Copyright © 2013 Albuquerque Journal
DEMING – This is a place where kids who qualify for federally funded free breakfast and lunch at school get back in line to see if there are leftovers.
Some are so poor they show up to class without pen or paper, in flip-flops, or they don’t show up at all. A large number transfer from school to school because their families can’t pay the rent and have to move.
Poverty is a constant stressor in Deming, as are the failing grades of four of its six public elementary schools. There’s a lot wrong; a lot school administrators say they can’t do much about.
But a visit to Jill Wellington’s kindergarten class on the first day of the school year in August was reason to celebrate.
“Crisscross applesauce,” Wellington tells the 22 students at Memorial Elementary School. They immediately plop down on the rug and fold their hands in their laps. They know the routine. They know the teacher. They already know one another. And they get to work learning.
They’ve started the school year early – in June – as part of a program called K-3 Plus, a voluntary enrollment program that runs from kindergarten through third grade and aims to narrow the achievement gap between disadvantaged students and others.
Children from low-income homes often start out behind when they enroll in kindergarten, but an ongoing study of the New Mexico program has shown the extra five weeks in the classroom each year through third grade can help them catch up.
So innovative was the program when it was launched under the Richardson administration that researchers at Utah State University received a $19 million federal grant for a longitudinal study of its cost benefits and its impact on student achievement.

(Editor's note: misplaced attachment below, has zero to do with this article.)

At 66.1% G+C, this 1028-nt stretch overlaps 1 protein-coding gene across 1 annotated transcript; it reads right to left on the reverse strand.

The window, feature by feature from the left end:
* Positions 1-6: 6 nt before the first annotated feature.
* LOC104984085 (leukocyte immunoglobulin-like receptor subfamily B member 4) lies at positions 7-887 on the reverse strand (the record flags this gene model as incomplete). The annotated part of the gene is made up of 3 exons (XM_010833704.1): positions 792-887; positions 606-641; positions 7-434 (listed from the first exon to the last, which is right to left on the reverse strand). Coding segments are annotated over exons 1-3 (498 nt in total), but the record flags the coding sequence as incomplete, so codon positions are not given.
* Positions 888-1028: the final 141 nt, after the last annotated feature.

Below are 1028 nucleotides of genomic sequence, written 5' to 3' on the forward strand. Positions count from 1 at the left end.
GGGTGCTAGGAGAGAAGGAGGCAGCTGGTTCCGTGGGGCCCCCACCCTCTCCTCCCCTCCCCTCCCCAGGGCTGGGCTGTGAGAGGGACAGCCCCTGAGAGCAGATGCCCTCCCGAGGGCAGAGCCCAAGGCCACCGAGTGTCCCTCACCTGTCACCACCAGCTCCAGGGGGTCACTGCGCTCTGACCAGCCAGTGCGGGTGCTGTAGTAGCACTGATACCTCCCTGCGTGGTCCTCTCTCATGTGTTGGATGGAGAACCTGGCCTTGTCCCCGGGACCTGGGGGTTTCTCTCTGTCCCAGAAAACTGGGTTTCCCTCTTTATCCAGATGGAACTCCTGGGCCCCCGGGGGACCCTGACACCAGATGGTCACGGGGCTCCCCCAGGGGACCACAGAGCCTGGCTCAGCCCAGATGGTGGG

State funding for the initiative has tripled over the past two years. This year, the Legislature kicked in an extra $5 million to extend eligibility to 75 more schools and an additional 16,900 students.
Deming Superintendent Harvielee Moore, who plans to retire next year after a 46-year career in the school district, is grateful the state is funding the initiative.
“Some of our families are struggling more than ever,” Moore said last month. “We have growing numbers of children who are hungry. I believe K-3 Plus will help level the playing field.”
According to the National Center for Children in Poverty, preschool-age children from low-income households score 60 percent below children in the highest socioeconomic group on cognitive tests. They know only one-third of the words, 4,000 compared with 12,000.
That’s not surprising to Bell Elementary School Principal Frank Milo.
“Just in the (school) cafeteria, kids at the beginning of the school year would raise their milk carton and shake it when they wanted the milk carton opened. Now they’ll ask, ‘Will you open my milk?’ Before, they couldn’t articulate that question.”
Luna County tops the state in children under age 18 living in poverty, at 51 percent, and in the percentage of adults over age 16 lacking basic prose literacy at 33 percent, according to the 2013 Kids Count report from the Annie E. Casey Foundation.
Deming is 33 miles from the Mexican border, and the school district has the highest percentage of migrant worker families in the state.
But Dana Irby, associate superintendent of instructional service, said the limited vocabulary of some students isn’t the result of families speaking Spanish instead of English.
“It’s not because their parents are stupid. It’s not a second language that’s producing these gaps. It’s poverty,” she said. Some students entering kindergarten come from homes where the language is very simple, if it is used at all, Irby added.
“So when they enter kindergarten, they are already behind.”
Oral language leads to reading proficiency. And mastery of reading by third grade is a critical milestone in a student’s academic career. That’s why the extended school year is being offered through third grade. And why the program is part of a growing number of early childhood initiatives in New Mexico.
Utah State University researchers have included two Deming elementary schools, including Memorial, as part of Start Smart, a formal randomized control trial of the K-3 Plus program in eight New Mexico school districts.